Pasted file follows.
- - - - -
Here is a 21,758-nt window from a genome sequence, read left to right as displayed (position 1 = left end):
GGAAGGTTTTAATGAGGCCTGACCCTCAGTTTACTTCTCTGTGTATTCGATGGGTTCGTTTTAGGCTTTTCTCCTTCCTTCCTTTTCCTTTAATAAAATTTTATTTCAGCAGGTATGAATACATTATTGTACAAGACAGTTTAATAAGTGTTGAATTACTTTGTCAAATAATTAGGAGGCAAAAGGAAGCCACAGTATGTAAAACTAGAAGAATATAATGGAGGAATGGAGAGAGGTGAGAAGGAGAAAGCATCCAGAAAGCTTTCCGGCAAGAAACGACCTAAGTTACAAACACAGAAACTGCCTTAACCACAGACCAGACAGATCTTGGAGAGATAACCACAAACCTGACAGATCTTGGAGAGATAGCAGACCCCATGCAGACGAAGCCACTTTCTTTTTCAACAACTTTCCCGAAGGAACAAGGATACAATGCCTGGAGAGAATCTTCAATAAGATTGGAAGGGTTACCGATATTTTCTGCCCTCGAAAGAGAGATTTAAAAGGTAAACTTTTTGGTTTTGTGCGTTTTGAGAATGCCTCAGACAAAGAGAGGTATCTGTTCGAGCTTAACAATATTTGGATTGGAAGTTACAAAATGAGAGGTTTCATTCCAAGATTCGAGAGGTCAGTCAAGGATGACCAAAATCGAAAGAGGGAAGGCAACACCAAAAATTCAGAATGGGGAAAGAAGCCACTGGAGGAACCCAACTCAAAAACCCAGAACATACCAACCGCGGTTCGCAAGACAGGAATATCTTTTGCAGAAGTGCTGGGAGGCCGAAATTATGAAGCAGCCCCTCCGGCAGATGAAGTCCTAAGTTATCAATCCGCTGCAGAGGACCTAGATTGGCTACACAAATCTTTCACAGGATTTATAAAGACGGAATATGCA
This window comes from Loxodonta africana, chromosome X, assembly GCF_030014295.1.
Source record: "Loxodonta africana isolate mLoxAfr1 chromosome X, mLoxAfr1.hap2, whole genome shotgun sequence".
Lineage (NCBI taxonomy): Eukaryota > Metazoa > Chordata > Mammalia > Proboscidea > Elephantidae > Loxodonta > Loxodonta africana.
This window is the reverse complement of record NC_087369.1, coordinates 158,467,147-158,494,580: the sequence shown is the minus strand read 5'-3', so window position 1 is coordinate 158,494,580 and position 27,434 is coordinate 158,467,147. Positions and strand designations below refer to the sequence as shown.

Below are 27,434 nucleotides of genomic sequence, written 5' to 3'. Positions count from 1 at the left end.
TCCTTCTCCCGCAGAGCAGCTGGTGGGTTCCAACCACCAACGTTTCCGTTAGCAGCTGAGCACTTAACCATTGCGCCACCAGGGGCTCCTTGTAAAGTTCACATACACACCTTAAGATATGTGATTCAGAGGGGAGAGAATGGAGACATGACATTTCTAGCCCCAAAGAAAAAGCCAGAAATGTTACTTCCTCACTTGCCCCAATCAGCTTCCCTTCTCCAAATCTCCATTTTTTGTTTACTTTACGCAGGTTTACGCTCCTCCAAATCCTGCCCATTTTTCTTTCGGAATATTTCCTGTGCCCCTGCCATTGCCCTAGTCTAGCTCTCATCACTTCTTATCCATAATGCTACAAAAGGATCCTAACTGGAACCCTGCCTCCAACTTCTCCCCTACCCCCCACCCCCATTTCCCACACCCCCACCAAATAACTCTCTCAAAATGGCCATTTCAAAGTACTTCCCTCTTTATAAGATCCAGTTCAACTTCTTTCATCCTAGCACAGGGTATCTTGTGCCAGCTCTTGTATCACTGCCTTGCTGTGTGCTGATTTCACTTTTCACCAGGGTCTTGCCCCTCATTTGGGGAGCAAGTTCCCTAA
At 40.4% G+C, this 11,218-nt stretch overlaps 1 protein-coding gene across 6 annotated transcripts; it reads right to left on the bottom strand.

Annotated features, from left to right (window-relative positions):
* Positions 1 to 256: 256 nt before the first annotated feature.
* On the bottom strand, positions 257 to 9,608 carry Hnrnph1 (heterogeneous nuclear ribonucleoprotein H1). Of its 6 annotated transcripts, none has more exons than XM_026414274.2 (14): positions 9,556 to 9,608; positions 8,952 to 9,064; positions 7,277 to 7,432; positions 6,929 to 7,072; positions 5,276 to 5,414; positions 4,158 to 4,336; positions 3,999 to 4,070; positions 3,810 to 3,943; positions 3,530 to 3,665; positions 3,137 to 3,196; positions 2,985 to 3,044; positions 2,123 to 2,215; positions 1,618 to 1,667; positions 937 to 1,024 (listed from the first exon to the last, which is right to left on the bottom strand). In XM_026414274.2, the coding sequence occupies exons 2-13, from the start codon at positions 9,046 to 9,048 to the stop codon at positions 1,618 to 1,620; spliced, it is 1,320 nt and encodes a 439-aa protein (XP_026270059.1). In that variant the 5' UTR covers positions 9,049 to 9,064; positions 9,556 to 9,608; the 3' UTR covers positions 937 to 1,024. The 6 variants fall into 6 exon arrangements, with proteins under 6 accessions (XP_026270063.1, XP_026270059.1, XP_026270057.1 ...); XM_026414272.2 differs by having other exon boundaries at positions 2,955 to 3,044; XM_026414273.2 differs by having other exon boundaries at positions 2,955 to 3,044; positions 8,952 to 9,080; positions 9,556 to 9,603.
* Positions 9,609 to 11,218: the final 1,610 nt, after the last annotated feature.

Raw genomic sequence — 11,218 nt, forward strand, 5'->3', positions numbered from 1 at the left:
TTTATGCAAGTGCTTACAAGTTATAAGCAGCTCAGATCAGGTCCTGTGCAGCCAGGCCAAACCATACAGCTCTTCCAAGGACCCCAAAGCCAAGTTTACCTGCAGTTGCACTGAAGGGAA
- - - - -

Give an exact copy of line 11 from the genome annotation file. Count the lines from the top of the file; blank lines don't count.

* Positions 1 to 256: 256 nt before the first annotated feature.